Why Seattle Seahawks Made a Mistake Reaching for WR Paul Richardson

Jon DoveContributor IMay 9, 2014

FILE - In this Nov. 9, 2013, file photo, Colorado's wide receiver Paul Richardson runs the ball for a touchdown after making a reception against Washington in the first half of an NCAA college football game in Seattle. The Seattle Seahawks picked Colorado wide receiver Richardson with the No. 45 overall pick in the second round of the NFL draft Friday, May 9, 2014. (AP Photo/Ted S. Warren, File)
Ted S. Warren/Associated Press

The Seattle Seahawks entered this year’s draft looking to find a replacement for Golden Tate, who was their most reliable receiver over the past few years. They decided to pull the trigger on Colorado’s Paul Richardson in the second round. However, more polished receivers were on the board when Seattle picked.

What Richardson brings to the table is excellent quickness, route running and burst. He’s someone who can take the top off a defense. However, the Seahawks would’ve been better off going in a different direction.

Richardson is a similar player as Percy Harvin and Doug Baldwin in that he lacks great size. All three of those players make the majority of their plays by creating in space. Richardson’s lack of bulk raises some durability concerns. As we’ve seen over the past couple of years, Percy Harvin isn’t exactly the picture of health.

Seattle would’ve been better off going with one of the bigger-bodied receiver prospects.

Going in that direction would allow the Seahawks to move on from the injury-prone Sidney Rice. Penn State’s Allen Robinson has a lot of the same traits as Rice, but is younger and has a clean medical background.

Robinson’s size would’ve been a great complement to the smaller and quicker receivers already on the roster. At some point, Russell Wilson is going to want to have some targets with size.

The current trend in the NFL is offenses targeting those wide receivers capable of boxing out defenders. It allows the quarterback to get away with some mistakes or poorly thrown balls.

I’d also argue that the Seahawks should’ve addressed other positions of need at this spot. Seattle’s offensive line struggled down the stretch and almost derailed their Super Bowl run. As it stands, the Seahawks are heading into the season with Michael Bowie slated to open the season as the starting right tackle.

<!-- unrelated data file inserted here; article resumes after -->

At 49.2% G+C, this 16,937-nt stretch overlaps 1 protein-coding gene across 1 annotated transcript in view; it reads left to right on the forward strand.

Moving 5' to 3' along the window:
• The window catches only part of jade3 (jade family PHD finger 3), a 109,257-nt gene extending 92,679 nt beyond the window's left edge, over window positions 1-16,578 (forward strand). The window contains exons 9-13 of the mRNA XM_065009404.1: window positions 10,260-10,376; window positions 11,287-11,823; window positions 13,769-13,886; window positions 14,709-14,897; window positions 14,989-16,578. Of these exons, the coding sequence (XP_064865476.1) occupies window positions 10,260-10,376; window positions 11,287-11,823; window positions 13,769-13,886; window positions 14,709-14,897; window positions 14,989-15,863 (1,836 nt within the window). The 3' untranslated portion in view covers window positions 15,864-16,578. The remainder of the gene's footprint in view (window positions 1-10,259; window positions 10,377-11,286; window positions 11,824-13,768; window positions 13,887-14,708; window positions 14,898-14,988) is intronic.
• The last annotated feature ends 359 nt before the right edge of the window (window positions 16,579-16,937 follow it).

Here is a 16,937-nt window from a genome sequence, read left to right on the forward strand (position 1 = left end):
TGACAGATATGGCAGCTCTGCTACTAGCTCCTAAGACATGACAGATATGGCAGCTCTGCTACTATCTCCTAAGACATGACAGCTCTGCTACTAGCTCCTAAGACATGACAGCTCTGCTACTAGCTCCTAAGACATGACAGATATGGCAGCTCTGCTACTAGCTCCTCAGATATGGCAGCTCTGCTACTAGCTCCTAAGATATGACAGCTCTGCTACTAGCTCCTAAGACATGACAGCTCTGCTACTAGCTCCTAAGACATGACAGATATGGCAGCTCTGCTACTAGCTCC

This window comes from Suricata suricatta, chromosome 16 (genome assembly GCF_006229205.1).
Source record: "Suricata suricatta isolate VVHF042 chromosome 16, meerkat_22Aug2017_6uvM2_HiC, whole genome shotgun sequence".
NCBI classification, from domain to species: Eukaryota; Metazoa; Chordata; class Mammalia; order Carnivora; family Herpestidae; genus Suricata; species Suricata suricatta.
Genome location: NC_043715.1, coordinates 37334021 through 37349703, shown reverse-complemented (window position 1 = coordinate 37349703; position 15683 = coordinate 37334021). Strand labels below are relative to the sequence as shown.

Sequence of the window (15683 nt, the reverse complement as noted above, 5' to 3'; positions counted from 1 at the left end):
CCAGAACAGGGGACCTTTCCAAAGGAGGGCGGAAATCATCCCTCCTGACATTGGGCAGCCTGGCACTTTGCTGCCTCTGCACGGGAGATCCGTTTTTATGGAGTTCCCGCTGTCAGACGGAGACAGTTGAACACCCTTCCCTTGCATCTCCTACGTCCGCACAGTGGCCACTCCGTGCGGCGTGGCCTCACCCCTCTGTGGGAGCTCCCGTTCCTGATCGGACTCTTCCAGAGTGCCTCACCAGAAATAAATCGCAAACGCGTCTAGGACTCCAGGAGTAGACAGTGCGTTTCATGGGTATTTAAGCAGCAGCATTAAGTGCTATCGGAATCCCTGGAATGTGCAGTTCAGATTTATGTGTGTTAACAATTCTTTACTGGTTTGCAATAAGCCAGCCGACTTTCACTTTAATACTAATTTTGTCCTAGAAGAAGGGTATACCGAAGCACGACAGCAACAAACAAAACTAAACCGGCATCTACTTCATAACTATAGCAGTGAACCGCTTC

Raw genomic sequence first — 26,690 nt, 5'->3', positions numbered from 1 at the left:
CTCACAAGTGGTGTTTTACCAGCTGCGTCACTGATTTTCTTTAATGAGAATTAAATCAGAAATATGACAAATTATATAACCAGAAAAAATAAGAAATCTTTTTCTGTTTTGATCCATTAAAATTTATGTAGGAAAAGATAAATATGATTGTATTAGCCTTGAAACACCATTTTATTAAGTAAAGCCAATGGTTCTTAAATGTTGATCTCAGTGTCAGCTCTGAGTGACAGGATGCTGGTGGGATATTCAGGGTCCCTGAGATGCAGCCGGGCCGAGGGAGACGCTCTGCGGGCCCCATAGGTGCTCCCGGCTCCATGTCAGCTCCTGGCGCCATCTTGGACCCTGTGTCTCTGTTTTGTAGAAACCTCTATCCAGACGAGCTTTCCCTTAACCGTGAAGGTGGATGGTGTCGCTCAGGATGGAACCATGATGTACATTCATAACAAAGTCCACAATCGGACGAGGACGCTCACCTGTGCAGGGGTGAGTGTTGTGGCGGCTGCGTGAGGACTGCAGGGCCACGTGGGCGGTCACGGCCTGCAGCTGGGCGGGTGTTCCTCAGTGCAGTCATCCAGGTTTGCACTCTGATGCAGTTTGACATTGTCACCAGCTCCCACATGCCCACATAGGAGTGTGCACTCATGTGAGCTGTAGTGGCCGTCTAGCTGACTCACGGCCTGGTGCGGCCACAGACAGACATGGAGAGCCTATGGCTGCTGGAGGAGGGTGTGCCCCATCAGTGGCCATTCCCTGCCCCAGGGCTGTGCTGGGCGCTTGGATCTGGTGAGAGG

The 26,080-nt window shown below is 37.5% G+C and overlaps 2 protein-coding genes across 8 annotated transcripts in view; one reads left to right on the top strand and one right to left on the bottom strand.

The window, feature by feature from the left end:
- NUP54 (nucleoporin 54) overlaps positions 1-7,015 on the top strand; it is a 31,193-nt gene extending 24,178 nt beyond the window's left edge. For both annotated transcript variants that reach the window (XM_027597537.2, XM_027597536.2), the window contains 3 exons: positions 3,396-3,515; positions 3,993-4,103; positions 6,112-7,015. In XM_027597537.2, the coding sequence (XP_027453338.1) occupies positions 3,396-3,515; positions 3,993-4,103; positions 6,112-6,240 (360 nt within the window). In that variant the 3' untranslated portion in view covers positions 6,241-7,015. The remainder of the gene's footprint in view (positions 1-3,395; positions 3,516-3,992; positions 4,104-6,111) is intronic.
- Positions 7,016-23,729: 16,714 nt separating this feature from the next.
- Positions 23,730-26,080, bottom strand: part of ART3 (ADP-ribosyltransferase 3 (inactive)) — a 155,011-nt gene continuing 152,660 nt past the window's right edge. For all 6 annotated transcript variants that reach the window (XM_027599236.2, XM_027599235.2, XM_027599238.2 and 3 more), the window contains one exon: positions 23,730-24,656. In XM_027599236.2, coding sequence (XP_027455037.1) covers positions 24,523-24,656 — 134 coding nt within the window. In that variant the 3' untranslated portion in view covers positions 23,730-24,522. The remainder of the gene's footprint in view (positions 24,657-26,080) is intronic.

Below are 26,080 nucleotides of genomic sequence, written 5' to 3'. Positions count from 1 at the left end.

Offensive line prospects such as Morgan Moses, Antonio Richardson and Billy Turner would have all made a ton of sense. The offensive tackle position isn’t nearly as deep as the wide receiver position is in this draft.

Wilson has done a great job protecting himself and, at the same time, overcoming leaks in the offensive line. However, every time he gets hit, it opens up the possibility of an injury. It’s telling that, despite Wilson’s mobility, Seattle was tied for the 10th most sacks allowed with 44 last year.

ESPN's Terry Blount said the following after the Seahawks allowed seven sacks against the St. Louis Rams:

Only their moms or their wives would give the Seattle offensive line a grade higher than an F on Monday, and it isn’t just because of backup tackles playing for the injured starters. No one up front played well. No one up front even played at an average level.

Seattle could’ve also addressed some depth concerns along the defensive line with someone like Notre Dame’s Stephon Tuitt. He’s the type of versatile lineman capable of playing some defensive end and tackle.

Basically, the Seahawks had way better options on the board when they decided to go with Richardson.